A Tribute to Gloria Swanson
She was once the highest-paid actress in Hollywood. She enjoyed a free-spending, flamboyant lifestyle and had a total of six husbands and a famous lover. She was multi-talented, and found success in fields as diverse as fashion, inventions, and sculpture. Today she is remembered, if at all, primarily for a legendary film she made thirty years after her heyday, in which she played a fading silent film star much like herself. Such are the ironies of Hollywood.
Gloria Swanson was born in Chicago on March 27, 1899, as Gloria May Josephine Svensson. As a teenager, she visited Chicago’s Essanay Film Co. (yes, there were movie studios in Chicago then). A very pretty girl with some amateur performing experience and a love for beautiful clothes (inspired by her mother), she was picked from the crowd for a small part in a film with the unlikely title, The Fable Of Elvira And Farina And The Meal Ticket. More parts soon followed.
She married Wallace Beery in 1915 and moved to Hollywood with, then signed a contract with Mack Sennett’s Triangle-Keystone studio, where she found success as a comedienne, though she wasn’t satisfied with it. Within a few years she had joined up with Cecil B. DeMille, who put her in more dramatic films and succeeded in making her a silent film superstar and style trendsetter.
In 1925 she starred in Madame Sans Gene, made in France, and when she came back, she had her third husband, the Marquis Henri de la Falaise de Coudray. She tried becoming an independent producer for United Artists, but The Love of Sunya (1927) was a flop. Sadie Thompson(1928) was much more successful, giving her her first Oscar nomination. Then came the legendary silent Queen Kelly (1928), directed by Erich von Stroheim and never completed (though a version was later pieced together and greeted warmly by many critics).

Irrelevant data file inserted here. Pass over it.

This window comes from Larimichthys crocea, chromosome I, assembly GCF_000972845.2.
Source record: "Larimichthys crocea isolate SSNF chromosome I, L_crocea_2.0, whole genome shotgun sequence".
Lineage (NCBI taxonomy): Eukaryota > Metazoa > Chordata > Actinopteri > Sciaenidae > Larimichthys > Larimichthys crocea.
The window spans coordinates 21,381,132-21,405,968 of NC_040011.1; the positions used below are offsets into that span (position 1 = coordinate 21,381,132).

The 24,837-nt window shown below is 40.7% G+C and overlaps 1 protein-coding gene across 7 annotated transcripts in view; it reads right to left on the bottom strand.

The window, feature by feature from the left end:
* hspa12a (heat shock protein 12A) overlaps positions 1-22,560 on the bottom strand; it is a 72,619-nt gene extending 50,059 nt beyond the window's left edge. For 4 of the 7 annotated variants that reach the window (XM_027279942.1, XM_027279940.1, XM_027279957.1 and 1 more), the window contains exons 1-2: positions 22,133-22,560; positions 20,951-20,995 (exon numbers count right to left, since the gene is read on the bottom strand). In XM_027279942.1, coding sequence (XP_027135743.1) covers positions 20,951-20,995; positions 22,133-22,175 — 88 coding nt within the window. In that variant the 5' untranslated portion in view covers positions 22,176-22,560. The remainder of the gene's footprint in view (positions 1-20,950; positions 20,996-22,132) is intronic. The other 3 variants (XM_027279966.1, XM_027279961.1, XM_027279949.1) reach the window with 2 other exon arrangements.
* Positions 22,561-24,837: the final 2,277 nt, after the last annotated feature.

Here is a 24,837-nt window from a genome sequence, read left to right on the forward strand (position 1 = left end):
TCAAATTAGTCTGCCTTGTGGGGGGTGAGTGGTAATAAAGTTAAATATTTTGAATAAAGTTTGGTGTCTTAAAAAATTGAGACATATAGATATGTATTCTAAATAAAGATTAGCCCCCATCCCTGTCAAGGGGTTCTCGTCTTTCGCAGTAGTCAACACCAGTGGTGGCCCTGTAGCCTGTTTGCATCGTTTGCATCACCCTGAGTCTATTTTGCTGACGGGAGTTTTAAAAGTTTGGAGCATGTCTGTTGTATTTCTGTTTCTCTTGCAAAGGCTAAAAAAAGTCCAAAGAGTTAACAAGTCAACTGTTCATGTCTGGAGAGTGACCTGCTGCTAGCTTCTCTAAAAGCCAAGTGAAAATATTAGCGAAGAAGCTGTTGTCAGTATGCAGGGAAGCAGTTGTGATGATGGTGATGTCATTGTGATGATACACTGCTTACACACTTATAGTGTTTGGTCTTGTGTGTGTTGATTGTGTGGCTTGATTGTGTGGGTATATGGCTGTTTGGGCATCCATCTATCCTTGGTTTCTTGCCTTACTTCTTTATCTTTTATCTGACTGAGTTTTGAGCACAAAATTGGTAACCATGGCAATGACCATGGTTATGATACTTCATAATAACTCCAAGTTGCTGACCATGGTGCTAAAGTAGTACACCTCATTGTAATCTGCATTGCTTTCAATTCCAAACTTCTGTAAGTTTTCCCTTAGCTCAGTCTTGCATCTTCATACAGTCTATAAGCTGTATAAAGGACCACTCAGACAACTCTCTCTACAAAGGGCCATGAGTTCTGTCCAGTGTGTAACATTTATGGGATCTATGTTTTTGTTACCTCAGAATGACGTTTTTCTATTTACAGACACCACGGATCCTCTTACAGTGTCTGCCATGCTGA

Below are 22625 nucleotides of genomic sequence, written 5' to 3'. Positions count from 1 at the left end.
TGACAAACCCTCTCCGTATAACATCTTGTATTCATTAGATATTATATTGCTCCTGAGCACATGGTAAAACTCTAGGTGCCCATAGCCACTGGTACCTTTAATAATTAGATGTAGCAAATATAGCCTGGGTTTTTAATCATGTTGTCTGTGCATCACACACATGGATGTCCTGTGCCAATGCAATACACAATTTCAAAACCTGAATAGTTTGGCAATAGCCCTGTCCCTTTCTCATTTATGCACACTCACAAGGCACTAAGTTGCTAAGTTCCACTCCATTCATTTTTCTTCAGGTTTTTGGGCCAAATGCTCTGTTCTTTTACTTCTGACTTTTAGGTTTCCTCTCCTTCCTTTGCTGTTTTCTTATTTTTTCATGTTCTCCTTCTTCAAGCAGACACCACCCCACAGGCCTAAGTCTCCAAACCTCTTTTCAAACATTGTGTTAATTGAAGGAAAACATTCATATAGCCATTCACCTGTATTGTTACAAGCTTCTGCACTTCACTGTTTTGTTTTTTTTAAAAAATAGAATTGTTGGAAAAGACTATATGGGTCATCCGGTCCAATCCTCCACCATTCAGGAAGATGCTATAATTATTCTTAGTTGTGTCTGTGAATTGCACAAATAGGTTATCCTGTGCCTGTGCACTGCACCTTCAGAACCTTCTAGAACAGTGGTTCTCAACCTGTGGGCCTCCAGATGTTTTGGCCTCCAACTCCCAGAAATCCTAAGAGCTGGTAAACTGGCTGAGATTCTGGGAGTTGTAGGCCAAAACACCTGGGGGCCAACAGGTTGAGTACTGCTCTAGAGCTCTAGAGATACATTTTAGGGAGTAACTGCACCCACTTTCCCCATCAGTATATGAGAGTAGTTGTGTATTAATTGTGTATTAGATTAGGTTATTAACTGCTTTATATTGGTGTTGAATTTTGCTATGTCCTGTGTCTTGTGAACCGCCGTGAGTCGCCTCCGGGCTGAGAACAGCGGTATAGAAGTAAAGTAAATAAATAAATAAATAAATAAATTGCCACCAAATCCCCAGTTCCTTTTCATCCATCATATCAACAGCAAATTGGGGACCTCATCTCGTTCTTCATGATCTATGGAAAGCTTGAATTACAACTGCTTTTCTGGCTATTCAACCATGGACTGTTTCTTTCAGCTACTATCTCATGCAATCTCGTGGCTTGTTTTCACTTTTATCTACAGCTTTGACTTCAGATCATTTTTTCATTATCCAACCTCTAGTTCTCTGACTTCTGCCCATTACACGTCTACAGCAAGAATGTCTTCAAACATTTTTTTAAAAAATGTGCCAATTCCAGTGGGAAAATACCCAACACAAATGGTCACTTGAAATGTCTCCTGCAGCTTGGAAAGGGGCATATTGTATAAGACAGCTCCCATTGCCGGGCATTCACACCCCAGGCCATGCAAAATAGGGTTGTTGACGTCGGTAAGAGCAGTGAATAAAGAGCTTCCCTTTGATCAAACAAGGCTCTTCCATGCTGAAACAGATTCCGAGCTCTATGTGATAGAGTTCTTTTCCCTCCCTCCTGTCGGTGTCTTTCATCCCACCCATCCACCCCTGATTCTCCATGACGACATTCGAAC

She successfully made the transition to talkies with The Trespasser (1929), giving her a second Oscar nomination, but her film career was already beginning to fade. Her subsequent efforts were not successful, and she stopped making films from 1934 to 1941 in order to pursue other interests. (You’ll find an excellent description of them on Phillip Oliver’s site listed below.) Her famous “comeback” in 1950 was Sunset Boulevard, for which she gained a third Oscar nomination, costarring with William Holden in a role that could have been written for her personally (though it was first offered to Mae West). The film is now considered one of the best of all time, but it didn’t return Gloria to her previous box office standing. She appeared on stage and on TV during the 1960s. Her last film was Airport 1975. She died on April 4, 1983 at the age of 84.
Part I: Introduction
Part III: Movie Reviews & Where to Find Her Movies
Part IV: Photos and Posters